The diagnosis is usually based on the symptoms described and any visible signs of osteoarthritis (OA).
Blood tests are used mainly to rule out other disorders, such as rheumatoid arthritis, gout and haemachromatosis (iron-loading disorder).
X-rays of the joints may appear to be normal early on, but can be characteristic of OA later on. It may reveal bony remodelling in the joint, narrowing of the joint space, bone spurs (known as marginal osteophytes), a thickening of the layer of bone just below the cartilage in a joint, and an increased amount of fluid build-up in the joint.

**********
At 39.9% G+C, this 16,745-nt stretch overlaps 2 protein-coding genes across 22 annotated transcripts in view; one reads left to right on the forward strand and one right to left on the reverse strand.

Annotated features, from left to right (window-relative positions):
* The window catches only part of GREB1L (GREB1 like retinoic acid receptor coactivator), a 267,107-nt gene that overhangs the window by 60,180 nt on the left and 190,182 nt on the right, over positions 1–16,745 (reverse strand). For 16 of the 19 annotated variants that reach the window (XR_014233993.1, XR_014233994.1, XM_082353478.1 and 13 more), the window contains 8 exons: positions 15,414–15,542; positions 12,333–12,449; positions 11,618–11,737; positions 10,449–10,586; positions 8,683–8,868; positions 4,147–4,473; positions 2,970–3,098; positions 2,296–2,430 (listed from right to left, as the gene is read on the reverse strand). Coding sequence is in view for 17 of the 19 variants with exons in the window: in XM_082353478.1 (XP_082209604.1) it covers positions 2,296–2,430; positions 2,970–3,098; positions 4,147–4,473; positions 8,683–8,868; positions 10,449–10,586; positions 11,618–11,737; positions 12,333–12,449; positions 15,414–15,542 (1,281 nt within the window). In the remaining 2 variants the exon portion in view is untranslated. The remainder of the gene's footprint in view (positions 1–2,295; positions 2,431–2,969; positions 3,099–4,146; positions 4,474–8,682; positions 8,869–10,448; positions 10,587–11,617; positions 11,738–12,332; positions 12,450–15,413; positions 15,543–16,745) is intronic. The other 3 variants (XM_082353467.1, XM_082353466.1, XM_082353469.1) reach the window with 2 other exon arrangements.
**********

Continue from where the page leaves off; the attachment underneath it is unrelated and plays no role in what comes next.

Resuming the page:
Course and prognosis
With the correct approach of remaining active and keeping a check on your weight, osteoarthritis need not become a disabling condition. However, the damage to the joints usually starts before symptoms arise, making it difficult to act early.
Reviewed by Dr Stella Botha, rheumatologist at Groote Schuur Hospital, Cape Town (MBChB, MRCP, PhD), November 2017.